Shadows are growing longer and days are growing shorter, but don't for a second think summer is over — even if the kids are heading back to school. There are plenty of sultry days in store. Warm weather can extend well beyond Labor Day; just ask any New Englander about Indian summer, a San Franciscan about what life is like in October (especially life without air conditioning) or a Floridian pretty much any time of year. Rose will matter for quite a while now.
Good rose has a crisp kick and a fresh berry essence that can revive the flagged spirits and heat-dulled tongues. As you would expect, rose works with those foods and fruits of high summer, like vine-ripened tomatoes, corn on the cob, red peppers, berries of all sorts. But the wine also is compatible with fall and its classic flavors: cabbage, Brussels sprouts, pears, cauliflower and broccoli, just to name a few.
One of the most memorable rose food pairings I ever encountered happened during an interview one snowy day. My host served lunch and poured a Tavel from the Rhone with a sausage- and potato-festooned platter of choucroute (French for sauerkraut). My spirit was instantly warmed and revived.
"For me, they're like pumpkin spice coffee drinks: best enjoyed early in the season,'' replied Robert Dwyer of Wellesley, Mass., the man behind the Wellesley Wine Press blog.
"It's never too late to drink rose in my opinion. Stays hot in Alabama till October," declared Christy Turnipseed, a recent college graduate and blogger from Birmingham.
"Rose is good all year round; the problem is that wine myths are difficult to change,'' wrote Tim McDonald, president and owner of Wine Spoken Here, a public relations agency in Napa, Calif. "I'll have one with my Thanksgiving meal, thank you, and it is always my surprise wine with the assembled."
So, there you go. Dispel the myth that rose is only for summer; enjoy its ruddy glow well into the golden dusk of fall. And don't forget to take a tip from McDonald: Consider rose for Turkey Day too.
Tasting a world of rose
Roses are most often associated with France, perhaps because the word "rose" is French. Yet you can find rose wine made around the world. The tasting panel sampled eight moderately priced examples and found them all good — each of the wines received two stars. The New Zealand bottle was the favorite; the wines are listed in order of preference.
2009 Wild Rock Vin Gris: This dark rose-pink wine from Hawkes Bay in New Zealand is a blend of merlot, malbec, pinot noir and syrah. The nose offers notes of strawberry, spice, hay and lime. The layered flavor has touches of pear and lemon and an acidity so lively the wine almost sparkles in the mouth. Serve with sea scallops, tuna noodle casserole and grilled whitefish. $15
2008 Angove's Nine Vines: From South Australia, a blend of grenache and shiraz advertised as "the red wine drinker's white wine." The flavor is round and full of fruit, with touches of spice and minerality. Serve with grilled tuna, swordfish steak, fried chicken. $10
2008 Paul Jaboulet Aine Parallel 45: A mix of grenache, cinsault and syrah from France's Cotes du Rhone region. The wine has a dry berry and lime flavor that ends with a tartly peppery finish. Serve with soy-glazed chicken wings, salade Nicoise, turkey burgers. $12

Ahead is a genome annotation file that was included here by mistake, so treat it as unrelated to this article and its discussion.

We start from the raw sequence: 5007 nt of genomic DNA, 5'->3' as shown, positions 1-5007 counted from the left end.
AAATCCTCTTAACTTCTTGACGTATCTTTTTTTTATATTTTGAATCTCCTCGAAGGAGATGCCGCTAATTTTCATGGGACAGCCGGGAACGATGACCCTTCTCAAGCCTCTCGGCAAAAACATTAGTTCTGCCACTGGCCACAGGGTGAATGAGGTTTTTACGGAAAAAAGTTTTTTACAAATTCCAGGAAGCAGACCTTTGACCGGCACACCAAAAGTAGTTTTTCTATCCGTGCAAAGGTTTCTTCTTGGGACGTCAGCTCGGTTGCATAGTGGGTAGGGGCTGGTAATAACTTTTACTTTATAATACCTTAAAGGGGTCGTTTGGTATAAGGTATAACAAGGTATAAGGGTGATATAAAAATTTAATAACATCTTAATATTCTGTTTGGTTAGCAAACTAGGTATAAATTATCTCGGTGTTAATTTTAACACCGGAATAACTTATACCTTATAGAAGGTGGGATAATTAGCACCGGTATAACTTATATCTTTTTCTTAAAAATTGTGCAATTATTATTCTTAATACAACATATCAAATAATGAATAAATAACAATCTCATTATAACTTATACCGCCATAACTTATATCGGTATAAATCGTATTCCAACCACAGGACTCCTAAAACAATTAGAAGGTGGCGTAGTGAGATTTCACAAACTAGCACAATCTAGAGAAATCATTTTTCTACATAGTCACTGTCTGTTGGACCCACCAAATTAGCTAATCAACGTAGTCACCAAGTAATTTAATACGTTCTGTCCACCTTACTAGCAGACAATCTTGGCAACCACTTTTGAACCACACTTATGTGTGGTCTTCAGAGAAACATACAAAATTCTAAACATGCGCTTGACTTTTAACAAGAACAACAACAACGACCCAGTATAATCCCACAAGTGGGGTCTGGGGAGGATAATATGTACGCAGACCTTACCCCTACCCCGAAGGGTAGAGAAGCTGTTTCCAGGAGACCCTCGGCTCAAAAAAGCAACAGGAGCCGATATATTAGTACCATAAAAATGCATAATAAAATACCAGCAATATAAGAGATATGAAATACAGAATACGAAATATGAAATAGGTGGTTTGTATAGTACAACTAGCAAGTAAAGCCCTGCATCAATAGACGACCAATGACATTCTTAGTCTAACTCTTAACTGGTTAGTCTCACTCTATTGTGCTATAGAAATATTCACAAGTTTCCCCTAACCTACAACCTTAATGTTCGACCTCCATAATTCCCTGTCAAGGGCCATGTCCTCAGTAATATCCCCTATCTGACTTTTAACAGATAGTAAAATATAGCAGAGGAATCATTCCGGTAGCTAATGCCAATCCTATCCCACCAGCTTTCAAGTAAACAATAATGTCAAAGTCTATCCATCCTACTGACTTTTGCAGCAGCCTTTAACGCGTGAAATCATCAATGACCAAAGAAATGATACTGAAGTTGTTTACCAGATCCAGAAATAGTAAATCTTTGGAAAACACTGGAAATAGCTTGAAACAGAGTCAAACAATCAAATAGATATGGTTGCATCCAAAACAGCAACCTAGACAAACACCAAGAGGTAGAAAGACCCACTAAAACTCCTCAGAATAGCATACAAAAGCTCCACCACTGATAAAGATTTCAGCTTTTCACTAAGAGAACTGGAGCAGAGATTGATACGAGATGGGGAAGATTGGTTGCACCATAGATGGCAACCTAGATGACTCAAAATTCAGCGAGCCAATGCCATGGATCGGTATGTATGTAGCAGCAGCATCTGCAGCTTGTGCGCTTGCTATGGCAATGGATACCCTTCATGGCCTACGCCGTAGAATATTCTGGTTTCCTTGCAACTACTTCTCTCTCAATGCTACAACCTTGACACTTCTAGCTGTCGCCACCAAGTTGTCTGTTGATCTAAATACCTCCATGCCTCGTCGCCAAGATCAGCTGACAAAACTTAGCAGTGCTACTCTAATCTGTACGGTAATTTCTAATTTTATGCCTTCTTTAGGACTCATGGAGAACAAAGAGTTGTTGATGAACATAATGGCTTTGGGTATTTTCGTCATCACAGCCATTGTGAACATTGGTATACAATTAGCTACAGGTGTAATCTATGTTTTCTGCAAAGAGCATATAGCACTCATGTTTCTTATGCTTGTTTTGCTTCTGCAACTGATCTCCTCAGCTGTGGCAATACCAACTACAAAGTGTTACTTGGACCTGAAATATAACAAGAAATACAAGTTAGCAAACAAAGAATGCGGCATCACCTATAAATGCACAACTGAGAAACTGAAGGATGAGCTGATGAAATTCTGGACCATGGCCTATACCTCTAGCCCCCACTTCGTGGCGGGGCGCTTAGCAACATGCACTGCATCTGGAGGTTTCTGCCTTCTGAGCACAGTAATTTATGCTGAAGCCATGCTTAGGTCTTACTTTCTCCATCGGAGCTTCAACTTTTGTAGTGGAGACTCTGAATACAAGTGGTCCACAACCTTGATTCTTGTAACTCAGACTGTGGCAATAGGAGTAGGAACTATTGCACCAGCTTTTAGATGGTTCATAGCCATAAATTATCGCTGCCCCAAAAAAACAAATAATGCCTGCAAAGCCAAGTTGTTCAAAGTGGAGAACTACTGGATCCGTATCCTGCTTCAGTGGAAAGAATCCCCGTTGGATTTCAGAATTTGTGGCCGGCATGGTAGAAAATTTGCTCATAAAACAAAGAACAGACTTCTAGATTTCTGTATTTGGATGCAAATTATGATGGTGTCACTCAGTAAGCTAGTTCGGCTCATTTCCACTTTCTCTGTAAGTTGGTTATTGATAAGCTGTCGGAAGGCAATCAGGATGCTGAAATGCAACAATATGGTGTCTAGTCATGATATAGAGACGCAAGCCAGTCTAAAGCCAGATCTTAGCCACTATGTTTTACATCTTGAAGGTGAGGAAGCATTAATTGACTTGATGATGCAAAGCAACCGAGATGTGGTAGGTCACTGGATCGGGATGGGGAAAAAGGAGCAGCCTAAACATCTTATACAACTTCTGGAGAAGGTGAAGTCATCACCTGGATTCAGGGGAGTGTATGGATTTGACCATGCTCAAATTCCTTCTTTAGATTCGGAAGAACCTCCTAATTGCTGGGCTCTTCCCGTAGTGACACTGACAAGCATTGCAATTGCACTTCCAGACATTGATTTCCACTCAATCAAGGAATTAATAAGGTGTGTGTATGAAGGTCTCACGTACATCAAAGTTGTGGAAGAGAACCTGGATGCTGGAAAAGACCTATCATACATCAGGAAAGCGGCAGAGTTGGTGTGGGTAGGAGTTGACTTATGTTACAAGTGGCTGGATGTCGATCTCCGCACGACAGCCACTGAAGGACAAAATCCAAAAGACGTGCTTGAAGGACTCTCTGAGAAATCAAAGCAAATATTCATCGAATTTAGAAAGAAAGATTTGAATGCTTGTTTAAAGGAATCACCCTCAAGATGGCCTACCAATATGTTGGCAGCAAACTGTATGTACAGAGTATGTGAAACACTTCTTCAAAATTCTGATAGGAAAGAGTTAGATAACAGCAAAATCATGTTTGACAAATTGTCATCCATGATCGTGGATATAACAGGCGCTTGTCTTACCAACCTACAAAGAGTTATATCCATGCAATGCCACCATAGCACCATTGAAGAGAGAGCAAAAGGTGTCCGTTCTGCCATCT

2009 Miguel Torres Las Mulas Cabernet Sauvignon Rose Reserve: Made with organic grapes in Chile's Central Valley, this rose is colored a vivid cranberry red. The wine has a strawberry sweetness with a bitter, lime-kissed edge. Serve with tuna salad, chicken satay, spinach salad. $12
2009 El Coto Rioja: A 50-50 blend of tempranillo and grenache from Spain. The flavor is mild, too mild for some tasters, with hints of strawberry, watermelon and limestone. The nose is a bit musty. Serve with chicken-green olive tagine, veal in tonnato (tuna) sauce, pulled pork sandwiches. $10
2009 Domaines Ott Les Domaniers de Puits Mouret: From France's Cotes de Provence region, a subtle wine with touches of caramel and vanilla on the nose and a coppery berry and lime flavor. Serve with shrimp salad, ceviche, cold poached salmon. $19
2009 Santi Infinito Bardolino Chiaretto: From Italy's Veneto region, a blend of three red grapes, corvina, rondinella and molinara. The wine has a light berry nose and a sweet-tart Jolly Rancher flavor. Serve with macaroni and cheese, mushroom pizza, turkey burgers. $11
2009 La Scolca Rosa Chiara Rosato: This wine, mostly made from the white cortese grape with a splash of red pinot noir, comes from Gavi in the Piedmont region of Italy. It both smells and tastes like ginger ale with touches of cherry and peach; very sweet. Serve with eel sushi, fruit salad, panna cotta, tofu pad Thai. $16
You want that wine. But your store or area distributor may not carry it. State law may prohibit you from ordering a wine online. What to do? Ask your wine retailer for a wine similar in flavor, style and price. Remember, too, prices vary.
How roses are made
Skin contact: The skins of red grapes are left in contact with the juice for a short time, then discarded before fermentation. The skins stain the juice a pinkish hue. The length of contact determines how intense the color of the rose wine will be.
Blending: A small amount of red wine is mixed into white wine to create a pinkish or rosy color.
Source: "The Oxford Companion to Wine"
Great rose food pairings
Barbecue sauce, bouillabaisse, Caesar salad, cheese souffle, eggs Benedict, fried calamari, fried catfish, grilled chicken, hamburger, Manhattan clam chowder, minestrone, ratatouille, salade Nicoise, stuffed eggplant, sushi, tomato soup, winter squash.
Source: "Exploring Wine: The Culinary Institute of America's Guide to Wines of the World"